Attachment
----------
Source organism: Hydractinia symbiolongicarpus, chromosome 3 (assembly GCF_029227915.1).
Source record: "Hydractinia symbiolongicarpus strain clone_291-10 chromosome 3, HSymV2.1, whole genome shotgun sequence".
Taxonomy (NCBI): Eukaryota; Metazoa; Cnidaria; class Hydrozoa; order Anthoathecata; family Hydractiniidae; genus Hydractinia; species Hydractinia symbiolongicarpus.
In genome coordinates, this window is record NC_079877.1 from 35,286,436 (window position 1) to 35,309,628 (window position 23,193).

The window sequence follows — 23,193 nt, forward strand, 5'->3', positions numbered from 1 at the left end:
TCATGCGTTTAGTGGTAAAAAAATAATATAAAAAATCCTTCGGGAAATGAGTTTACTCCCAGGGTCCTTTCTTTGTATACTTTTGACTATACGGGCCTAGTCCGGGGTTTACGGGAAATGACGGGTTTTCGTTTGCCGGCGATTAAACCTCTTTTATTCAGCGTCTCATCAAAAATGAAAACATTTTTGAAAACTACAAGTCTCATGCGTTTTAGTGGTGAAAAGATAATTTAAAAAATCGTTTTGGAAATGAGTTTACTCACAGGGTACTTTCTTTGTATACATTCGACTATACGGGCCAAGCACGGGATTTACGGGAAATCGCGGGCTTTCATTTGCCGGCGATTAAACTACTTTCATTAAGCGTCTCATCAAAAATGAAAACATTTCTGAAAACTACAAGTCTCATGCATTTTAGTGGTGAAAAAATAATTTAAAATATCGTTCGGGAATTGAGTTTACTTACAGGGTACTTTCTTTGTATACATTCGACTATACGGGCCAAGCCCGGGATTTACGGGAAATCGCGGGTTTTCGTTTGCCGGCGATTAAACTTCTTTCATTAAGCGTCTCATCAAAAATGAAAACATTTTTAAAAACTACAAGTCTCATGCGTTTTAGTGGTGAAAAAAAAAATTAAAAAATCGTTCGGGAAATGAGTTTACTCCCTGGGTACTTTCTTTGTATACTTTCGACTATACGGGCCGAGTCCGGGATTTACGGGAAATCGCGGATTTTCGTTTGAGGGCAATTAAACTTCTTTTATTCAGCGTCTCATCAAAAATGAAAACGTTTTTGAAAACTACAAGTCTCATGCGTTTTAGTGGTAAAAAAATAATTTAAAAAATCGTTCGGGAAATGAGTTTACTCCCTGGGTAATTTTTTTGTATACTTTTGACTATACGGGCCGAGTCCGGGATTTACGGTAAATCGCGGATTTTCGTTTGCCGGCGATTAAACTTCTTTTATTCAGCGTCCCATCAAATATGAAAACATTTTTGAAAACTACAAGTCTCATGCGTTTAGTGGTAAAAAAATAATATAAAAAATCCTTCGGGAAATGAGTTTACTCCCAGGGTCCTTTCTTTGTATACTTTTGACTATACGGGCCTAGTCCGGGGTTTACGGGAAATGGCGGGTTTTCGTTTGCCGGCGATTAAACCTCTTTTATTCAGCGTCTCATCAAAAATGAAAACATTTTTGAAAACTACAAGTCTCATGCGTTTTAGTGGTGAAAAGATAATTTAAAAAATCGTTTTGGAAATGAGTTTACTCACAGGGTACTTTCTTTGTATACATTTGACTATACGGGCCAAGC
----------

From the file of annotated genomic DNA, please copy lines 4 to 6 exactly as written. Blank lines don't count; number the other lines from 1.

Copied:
In genome coordinates, this window is record NC_079877.1 from 35,286,436 (window position 1) to 35,309,628 (window position 23,193).

The window sequence follows — 23,193 nt, forward strand, 5'->3', positions numbered from 1 at the left end:
TCATGCGTTTAGTGGTAAAAAAATAATATAAAAAATCCTTCGGGAAATGAGTTTACTCCCAGGGTCCTTTCTTTGTATACTTTTGACTATACGGGCCTAGTCCGGGGTTTACGGGAAATGACGGGTTTTCGTTTGCCGGCGATTAAACCTCTTTTATTCAGCGTCTCATCAAAAATGAAAACATTTTTGAAAACTACAAGTCTCATGCGTTTTAGTGGTGAAAAGATAATTTAAAAAATCGTTTTGGAAATGAGTTTACTCACAGGGTACTTTCTTTGTATACATTCGACTATACGGGCCAAGCACGGGATTTACGGGAAATCGCGGGCTTTCATTTGCCGGCGATTAAACTACTTTCATTAAGCGTCTCATCAAAAATGAAAACATTTCTGAAAACTACAAGTCTCATGCATTTTAGTGGTGAAAAAATAATTTAAAATATCGTTCGGGAATTGAGTTTACTTACAGGGTACTTTCTTTGTATACATTCGACTATACGGGCCAAGCCCGGGATTTACGGGAAATCGCGGGTTTTCGTTTGCCGGCGATTAAACTTCTTTCATTAAGCGTCTCATCAAAAATGAAAACATTTTTAAAAACTACAAGTCTCATGCGTTTTAGTGGTGAAAAAAAAAATTAAAAAATCGTTCGGGAAATGAGTTTACTCCCTGGGTACTTTCTTTGTATACTTTCGACTATACGGGCCGAGTCCGGGATTTACGGGAAATCGCGGATTTTCGTTTGAGGGCAATTAAACTTCTTTTATTCAGCGTCTCATCAAAAATGAAAACGTTTTTGAAAACTACAAGTCTCATGCGTTTTAGTGGTAAAAAAATAATTTAAAAAATCGTTCGGGAAATGAGTTTACTCCCTGGGTAATTTTTTTGTATACTTTTGACTATACGGGCCGAGTCCGGGATTTACGGTAAATCGCGGATTTTCGTTTGCCGGCGATTAAACTTCTTTTATTCAGCGTCCCATCAAATATGAAAACATTTTTGAAAACTACAAGTCTCATGCGTTTAGTGGTAAAAAAATAATATAAAAAATCCTTCGGGAAATGAGTTTACTCCCAGGGTCCTTTCTTTGTATACTTTTGACTATACGGGCCTAGTCCGGGGTTTACGGGAAATGGCGGGTTTTCGTTTGCCGGCGATTAAACCTCTTTTATTCAGCGTCTCATCAAAAATGAAAACATTTTTGAAAACTACAAGTCTCATGCGTTTTAGTGGTGAAAAGATAATTTAAAAAATCGTTTTGGAAATGAGTTTACTCACAGGGTACTTTCTTTGTATACATTTGACTATACGGGCCAAGC